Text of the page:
The Federal Communications Commission has approved the merger of Alaska’s two largest cellphone service providers. The companies prefer to call it a joint venture.
The Alaska Wireless Network will be a subsidiary of both GCI and ACS, but GCI will be the majority owner. Customer bills will continue to come from each company.
The move is designed to compete with national providers. GCI Vice-President David Morris calls the joint venture a preemptive move against the larger carriers AT&T and Verizon.
He says that GCI and ACS realized “that building two cell towers , having two switches, having two sets of fiber optic cable to provide the same service, it would be more efficient for us to reduce operating expenses, those capital expenditures, to combine those assets.”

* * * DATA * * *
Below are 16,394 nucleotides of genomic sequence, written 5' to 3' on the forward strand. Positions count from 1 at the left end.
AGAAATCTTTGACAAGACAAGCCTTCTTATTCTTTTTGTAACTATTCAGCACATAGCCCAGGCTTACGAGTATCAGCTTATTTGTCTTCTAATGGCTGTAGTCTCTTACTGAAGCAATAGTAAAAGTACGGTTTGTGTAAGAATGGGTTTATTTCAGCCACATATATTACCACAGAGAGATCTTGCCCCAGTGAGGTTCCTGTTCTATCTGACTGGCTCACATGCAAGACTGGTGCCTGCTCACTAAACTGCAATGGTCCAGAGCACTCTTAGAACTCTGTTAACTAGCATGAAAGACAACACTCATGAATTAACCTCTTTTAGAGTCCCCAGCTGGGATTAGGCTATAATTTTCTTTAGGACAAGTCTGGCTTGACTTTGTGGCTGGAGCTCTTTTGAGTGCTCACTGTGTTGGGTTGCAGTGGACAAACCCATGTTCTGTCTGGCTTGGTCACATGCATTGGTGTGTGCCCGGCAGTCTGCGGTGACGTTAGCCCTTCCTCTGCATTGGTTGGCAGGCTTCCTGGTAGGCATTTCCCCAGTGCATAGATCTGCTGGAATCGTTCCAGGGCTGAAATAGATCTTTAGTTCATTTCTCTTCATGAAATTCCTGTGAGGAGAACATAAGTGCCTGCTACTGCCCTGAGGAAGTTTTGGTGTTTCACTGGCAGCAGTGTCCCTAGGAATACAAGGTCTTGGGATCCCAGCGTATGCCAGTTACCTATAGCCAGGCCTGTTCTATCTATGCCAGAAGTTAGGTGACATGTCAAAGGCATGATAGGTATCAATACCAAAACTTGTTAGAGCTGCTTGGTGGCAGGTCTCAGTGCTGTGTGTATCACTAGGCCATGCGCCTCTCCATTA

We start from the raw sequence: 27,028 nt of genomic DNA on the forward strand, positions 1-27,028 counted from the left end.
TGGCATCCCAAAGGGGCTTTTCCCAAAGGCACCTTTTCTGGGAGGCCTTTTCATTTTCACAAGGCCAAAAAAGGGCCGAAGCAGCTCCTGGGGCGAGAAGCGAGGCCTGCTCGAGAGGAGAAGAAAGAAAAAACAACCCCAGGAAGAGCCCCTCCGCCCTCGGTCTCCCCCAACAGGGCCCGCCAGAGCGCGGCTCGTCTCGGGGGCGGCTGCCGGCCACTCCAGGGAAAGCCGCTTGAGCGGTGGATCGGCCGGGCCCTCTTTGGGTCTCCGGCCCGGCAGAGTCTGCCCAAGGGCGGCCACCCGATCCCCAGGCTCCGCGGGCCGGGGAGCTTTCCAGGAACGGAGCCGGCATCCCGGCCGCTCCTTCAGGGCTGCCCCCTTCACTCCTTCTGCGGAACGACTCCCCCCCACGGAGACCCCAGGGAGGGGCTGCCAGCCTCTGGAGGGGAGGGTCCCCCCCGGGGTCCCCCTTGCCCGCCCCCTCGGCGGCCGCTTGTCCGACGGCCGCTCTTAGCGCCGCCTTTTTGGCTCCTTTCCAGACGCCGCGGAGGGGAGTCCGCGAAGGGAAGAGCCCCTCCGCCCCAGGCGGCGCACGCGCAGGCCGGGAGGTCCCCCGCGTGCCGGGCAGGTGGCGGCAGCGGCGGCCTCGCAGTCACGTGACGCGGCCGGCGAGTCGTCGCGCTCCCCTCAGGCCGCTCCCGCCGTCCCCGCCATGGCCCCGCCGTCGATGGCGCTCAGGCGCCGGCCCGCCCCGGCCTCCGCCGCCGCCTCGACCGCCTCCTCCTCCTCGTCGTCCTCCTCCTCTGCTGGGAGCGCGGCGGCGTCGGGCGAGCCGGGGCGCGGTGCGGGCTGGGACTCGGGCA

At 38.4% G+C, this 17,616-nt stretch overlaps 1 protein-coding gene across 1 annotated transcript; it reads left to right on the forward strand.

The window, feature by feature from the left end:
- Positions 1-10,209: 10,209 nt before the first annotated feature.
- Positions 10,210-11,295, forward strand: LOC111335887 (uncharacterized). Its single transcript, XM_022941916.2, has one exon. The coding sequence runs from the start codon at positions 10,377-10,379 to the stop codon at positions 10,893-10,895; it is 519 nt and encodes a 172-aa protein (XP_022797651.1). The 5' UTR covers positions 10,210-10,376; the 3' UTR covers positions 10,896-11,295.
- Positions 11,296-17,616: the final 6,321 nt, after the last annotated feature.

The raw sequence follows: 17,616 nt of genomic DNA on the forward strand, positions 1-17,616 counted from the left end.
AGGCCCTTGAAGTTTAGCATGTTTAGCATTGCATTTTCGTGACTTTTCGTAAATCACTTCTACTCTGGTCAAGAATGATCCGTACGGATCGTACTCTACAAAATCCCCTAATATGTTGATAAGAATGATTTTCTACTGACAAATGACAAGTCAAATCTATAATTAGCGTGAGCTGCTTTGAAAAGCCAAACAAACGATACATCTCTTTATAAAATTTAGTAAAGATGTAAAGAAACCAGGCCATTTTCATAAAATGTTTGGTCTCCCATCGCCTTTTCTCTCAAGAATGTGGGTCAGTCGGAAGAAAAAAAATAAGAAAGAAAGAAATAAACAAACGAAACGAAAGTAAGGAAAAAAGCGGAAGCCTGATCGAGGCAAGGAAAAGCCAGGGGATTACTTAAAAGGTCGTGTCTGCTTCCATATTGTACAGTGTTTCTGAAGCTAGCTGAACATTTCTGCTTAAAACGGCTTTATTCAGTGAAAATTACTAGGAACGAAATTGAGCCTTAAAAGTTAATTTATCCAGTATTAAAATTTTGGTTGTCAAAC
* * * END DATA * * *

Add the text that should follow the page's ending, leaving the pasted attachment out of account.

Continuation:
Morris says the new Alaska Wireless Network is for mobile coverage only – not Internet or cable television. He would not says what impact the merger would have on monthly rates.
“If you look at the pricing right now, the local carriers are already less expensive than the national carriers. So, we’ll see,” Morris says.
The merger required approval from both the FCC and U.S. Department of Justice.
Alaska Senator Mark Begich serves on the Commerce Committee, which oversees federal wireless policy. He says the move is not anti-competitive.
“Verizon is going to play big. They’re going to put in a lot of capital. That’s going to create some competition, even more competition than we have today, Begich says. “And after that we have AT&T in there. Then you have three big players.”
As part of the approval, Alaska Wireless has agreed to expand rural coverage. Morris says the new company will provide at least 2-G service in rural Alaska and some areas will get 4-G coverage.